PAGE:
Bucaille, of course, is responsible for one of the most infamous and despicable claims for miraculous historic knowledge in the Qur'an: that of the preservation of Pharaoh's body. Your suggestion that Muslims should talk about "historical statements"  indicates that you possibly intend for iERA to pursue this line of argument in future dawah initiatives. If so, your statement regarding the science miracles in the Qur'an begins to ring a little hollow. For there is absolutely no evidence for this particular miracle whatsoever. Nor is there any proper evidence for the other claims for miraculous historical knowledge.

In your paper you say that you believe that the apostasy of those westerners who have become disenchanted with the miracle claims  is "not entirely an intellectual decision but rather a spiritual and psychological problem." It may well be that their leaving your religion has caused them deep spiritual or psychological problems, but you fail to address the most worrying aspect of this whole affair. For you seem to be assuming that because the trauma caused by your meddling is spiritual and psychological, the answer to their problem lies in a similar approach to Islam/dawah. No, the answer lies in not making fraudulent claims to convert people. What a pity you and your fellow meddlers at iERA didn't think of that in the first place. 
But perhaps we can surmise the reason why such an approach wasn't adopted. Might it be that you knew, as the author of the Man in the Red Underpants suggests, that the thought of following "a religion which demands that those who steal should have their hands cut off" and that allows men "to beat their wives on certain occasions", "to have up to four wives and unlimited concubines" and tells us to "fight and kill the unbelievers wherever you find them" might be anathema to liberal westerners. 
The author bravely challenges his readers to ask if, just because such things lie uneasily with modern ethics, it means they can't be from God: "Perhaps the Creator doesn't like modernity or any other man-made ideology."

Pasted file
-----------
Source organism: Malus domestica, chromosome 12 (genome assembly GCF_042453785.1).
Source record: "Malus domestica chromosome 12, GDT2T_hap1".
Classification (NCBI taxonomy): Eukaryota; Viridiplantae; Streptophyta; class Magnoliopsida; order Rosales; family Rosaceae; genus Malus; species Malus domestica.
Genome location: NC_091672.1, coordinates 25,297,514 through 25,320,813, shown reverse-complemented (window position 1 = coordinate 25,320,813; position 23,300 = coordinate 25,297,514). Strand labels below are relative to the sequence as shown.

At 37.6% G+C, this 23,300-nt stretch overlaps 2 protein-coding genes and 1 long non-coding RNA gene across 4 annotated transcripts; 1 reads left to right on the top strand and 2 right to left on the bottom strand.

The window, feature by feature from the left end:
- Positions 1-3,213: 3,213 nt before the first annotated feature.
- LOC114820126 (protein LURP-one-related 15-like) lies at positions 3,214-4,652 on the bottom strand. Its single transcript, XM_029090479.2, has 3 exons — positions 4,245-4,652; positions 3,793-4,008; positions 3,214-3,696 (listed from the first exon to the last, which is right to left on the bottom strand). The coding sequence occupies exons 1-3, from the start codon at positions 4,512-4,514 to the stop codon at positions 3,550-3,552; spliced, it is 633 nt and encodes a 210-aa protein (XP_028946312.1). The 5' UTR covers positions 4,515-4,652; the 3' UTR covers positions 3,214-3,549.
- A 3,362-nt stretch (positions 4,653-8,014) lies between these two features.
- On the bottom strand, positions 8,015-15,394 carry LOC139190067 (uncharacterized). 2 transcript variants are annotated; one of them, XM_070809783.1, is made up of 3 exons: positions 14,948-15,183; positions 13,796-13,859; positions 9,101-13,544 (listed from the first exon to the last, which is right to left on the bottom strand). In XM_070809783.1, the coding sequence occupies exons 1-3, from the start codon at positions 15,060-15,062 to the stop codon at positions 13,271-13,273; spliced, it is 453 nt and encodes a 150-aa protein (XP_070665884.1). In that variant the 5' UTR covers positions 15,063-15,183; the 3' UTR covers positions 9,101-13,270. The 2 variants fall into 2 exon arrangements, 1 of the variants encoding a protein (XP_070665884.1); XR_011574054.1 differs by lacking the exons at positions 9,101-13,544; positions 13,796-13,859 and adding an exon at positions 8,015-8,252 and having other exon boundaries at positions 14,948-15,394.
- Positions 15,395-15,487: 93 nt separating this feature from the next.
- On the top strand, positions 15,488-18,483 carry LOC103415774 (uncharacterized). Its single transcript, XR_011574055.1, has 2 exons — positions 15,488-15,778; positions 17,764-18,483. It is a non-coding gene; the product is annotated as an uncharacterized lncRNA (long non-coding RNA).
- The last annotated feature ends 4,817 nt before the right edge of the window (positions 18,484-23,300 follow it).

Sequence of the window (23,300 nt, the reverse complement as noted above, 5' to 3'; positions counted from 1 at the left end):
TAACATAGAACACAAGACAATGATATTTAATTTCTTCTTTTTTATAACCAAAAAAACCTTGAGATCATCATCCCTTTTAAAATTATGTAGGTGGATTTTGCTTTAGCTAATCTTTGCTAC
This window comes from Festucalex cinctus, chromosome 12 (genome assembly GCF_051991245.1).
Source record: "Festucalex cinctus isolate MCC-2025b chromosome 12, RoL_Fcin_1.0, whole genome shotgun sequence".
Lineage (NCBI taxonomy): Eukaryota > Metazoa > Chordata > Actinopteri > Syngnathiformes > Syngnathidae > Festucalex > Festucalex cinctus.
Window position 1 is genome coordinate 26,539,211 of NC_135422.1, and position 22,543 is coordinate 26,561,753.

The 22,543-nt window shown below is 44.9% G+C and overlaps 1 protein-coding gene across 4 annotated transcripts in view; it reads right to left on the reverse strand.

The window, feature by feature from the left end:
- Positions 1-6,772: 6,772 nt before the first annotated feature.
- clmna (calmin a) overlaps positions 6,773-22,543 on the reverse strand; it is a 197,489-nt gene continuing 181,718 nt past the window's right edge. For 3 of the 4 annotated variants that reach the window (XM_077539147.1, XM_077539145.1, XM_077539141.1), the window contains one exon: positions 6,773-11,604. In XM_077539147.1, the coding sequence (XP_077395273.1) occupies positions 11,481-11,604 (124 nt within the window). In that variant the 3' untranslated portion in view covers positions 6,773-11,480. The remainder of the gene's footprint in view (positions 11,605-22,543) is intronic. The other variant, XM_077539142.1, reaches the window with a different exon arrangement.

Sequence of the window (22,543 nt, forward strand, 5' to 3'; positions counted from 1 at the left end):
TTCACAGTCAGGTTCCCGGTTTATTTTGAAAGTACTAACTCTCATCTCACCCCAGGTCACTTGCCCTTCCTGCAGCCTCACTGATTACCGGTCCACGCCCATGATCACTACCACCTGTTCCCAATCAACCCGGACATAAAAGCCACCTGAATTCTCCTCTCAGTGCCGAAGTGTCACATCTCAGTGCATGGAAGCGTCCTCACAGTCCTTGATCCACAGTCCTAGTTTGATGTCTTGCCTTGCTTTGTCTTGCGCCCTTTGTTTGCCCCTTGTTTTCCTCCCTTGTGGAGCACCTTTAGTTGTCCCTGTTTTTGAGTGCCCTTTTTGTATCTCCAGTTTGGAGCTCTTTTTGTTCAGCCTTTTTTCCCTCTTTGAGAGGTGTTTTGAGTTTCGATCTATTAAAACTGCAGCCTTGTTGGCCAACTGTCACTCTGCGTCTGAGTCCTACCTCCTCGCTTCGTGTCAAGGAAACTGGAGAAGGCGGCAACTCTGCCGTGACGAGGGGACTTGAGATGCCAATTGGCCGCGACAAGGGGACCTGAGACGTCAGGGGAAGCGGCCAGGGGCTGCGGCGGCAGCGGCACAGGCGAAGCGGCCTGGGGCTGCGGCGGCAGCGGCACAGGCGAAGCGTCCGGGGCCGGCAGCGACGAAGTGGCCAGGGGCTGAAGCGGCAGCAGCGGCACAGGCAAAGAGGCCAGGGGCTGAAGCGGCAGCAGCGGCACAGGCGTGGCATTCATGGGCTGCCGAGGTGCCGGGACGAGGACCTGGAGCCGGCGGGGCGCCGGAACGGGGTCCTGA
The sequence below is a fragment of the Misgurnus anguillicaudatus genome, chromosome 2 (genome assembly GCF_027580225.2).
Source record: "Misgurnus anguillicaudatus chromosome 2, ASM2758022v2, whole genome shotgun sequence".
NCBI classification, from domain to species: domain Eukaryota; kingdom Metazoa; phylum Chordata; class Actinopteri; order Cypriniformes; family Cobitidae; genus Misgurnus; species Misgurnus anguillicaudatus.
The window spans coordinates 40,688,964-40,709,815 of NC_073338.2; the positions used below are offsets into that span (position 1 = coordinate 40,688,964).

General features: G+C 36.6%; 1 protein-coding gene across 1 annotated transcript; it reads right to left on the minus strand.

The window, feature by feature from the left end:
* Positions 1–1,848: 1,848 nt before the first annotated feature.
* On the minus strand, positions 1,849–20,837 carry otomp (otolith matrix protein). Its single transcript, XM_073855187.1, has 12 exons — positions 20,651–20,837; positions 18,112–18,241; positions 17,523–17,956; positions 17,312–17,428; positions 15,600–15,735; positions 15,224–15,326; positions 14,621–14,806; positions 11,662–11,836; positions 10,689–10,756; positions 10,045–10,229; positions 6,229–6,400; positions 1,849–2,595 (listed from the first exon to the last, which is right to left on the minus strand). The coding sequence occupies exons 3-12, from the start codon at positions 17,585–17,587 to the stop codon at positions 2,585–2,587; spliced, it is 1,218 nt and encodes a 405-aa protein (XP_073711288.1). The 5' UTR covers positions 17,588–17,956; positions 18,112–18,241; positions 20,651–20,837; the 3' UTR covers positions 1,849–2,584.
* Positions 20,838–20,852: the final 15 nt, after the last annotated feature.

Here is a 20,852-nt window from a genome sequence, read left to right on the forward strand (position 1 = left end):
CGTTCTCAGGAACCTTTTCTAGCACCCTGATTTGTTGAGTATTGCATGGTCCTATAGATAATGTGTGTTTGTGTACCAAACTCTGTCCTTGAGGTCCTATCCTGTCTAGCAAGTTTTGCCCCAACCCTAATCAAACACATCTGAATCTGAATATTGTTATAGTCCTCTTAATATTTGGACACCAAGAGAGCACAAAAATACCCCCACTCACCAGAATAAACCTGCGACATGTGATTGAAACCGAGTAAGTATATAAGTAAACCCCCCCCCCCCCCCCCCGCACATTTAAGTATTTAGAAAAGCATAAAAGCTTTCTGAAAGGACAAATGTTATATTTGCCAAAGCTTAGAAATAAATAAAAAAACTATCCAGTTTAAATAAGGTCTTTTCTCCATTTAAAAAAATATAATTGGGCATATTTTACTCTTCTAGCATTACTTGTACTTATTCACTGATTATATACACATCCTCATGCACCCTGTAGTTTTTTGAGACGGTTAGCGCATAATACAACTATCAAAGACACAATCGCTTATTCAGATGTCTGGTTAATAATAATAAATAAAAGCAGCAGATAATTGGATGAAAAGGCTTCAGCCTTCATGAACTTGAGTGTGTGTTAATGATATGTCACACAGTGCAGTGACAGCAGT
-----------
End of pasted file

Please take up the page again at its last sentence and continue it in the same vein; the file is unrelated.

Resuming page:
But he obviously knows what the likely response would be - just like you and all other Muslim evangelists do - and that is why you and they have had recourse to Rational Islam: Look!  Don't rely on anything as old fashioned as faith - Let us show you how to use your education and reasoning to come to Allah! We can PROVE God wrote the Qur'an.

Except of course, as we and you now know, you can't. Because faith requires er...faith.

So how about removing ALL miracle claims from the iERA's dawah material? How about discussing Islam honestly with putative converts and addressing the issues which bother them? Forget miracles, Hamza. I know it's difficult to break the habit. Resist the lure of the literary miracle. The Qur'an may be good... in parts, but it really isn't that amazing. Give up on embryology. Leave the historic statements where they are. We don't want a new approach (Which to judge from your paper is just a euphemism for saying you can't prove the science miracles but you'll still discuss the "amazing" knowledge within the Qur'an)
We simply want you to stop desperately trying to turn the Qur'an into something it isn't. It's not a supernatural almanac. It's not a miraculous science book. It's simply a religious text. You believe it's from God. I don't. Let's leave it at that. And if you have to resort to magic, you're actually doing an ancient religion a disservice.

Oh, and one final thing: will those who used these dishonest and fraudulent claims to convert the naive and unwary still gain the benefit of their converts' (and their converts' children's) good works in paradise according to your bizarre rules? For it is surely the thought of all the dubious rewards that awaits your fellow dawahists in Paradise and your publicising of them on the iERA website that is in part responsible for their over-zealous and damaging evangelising.